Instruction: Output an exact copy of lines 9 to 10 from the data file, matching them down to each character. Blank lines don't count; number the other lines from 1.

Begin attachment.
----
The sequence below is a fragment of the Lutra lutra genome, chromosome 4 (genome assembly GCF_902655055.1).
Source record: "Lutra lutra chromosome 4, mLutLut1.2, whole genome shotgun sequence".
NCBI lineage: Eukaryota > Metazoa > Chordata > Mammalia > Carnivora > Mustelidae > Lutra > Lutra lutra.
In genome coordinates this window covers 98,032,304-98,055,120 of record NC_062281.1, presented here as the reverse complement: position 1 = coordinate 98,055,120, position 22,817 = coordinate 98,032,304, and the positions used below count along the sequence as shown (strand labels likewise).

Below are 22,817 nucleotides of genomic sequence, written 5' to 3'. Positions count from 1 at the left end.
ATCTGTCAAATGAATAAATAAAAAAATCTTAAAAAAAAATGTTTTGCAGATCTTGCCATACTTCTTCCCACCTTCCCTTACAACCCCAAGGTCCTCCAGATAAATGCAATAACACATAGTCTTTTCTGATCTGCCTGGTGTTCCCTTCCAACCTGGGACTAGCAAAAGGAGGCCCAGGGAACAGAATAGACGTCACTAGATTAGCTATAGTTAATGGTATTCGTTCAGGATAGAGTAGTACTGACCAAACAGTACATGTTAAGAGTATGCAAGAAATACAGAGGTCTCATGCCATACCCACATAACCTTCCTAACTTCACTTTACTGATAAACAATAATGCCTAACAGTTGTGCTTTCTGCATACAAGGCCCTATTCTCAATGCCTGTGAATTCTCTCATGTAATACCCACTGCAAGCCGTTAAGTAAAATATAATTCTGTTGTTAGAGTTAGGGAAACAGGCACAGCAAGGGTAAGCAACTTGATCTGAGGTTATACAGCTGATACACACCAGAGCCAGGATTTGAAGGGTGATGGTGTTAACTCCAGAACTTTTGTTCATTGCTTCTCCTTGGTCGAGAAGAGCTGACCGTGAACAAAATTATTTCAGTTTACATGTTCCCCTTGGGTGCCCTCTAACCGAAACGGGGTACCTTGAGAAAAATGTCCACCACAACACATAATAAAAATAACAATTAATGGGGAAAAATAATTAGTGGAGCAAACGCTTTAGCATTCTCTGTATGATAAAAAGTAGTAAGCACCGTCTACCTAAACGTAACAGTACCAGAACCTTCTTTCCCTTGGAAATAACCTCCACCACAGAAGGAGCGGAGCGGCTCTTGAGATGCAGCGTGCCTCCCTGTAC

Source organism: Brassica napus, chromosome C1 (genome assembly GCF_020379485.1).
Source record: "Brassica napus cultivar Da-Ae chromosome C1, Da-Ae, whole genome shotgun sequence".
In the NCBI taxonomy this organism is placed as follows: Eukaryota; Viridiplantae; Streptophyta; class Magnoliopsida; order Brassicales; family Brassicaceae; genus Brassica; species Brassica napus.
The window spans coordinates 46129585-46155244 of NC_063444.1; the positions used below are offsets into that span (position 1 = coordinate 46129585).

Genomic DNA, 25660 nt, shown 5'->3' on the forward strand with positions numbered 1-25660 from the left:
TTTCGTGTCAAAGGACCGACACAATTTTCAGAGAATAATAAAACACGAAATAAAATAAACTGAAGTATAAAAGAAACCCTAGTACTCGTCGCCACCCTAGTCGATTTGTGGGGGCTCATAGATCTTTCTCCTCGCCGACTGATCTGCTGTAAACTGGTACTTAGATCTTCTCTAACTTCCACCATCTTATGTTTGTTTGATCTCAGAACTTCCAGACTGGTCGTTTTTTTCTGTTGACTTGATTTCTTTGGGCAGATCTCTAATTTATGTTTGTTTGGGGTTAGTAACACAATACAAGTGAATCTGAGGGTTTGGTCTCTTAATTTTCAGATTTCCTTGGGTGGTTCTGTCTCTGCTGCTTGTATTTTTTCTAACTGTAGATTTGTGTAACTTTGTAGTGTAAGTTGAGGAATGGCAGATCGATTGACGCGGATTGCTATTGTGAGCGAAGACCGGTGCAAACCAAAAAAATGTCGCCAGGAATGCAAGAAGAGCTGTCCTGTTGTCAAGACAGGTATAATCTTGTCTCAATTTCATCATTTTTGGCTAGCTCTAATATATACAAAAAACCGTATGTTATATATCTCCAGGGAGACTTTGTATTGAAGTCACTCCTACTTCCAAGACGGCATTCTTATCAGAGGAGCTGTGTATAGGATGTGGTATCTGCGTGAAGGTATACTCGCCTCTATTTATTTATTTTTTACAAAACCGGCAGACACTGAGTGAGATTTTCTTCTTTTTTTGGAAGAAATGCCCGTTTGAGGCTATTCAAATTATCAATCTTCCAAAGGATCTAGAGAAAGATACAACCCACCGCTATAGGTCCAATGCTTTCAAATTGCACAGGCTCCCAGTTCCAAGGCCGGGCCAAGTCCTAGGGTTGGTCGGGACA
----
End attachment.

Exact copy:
In the NCBI taxonomy this organism is placed as follows: Eukaryota; Viridiplantae; Streptophyta; class Magnoliopsida; order Brassicales; family Brassicaceae; genus Brassica; species Brassica napus.
The window spans coordinates 46129585-46155244 of NC_063444.1; the positions used below are offsets into that span (position 1 = coordinate 46129585).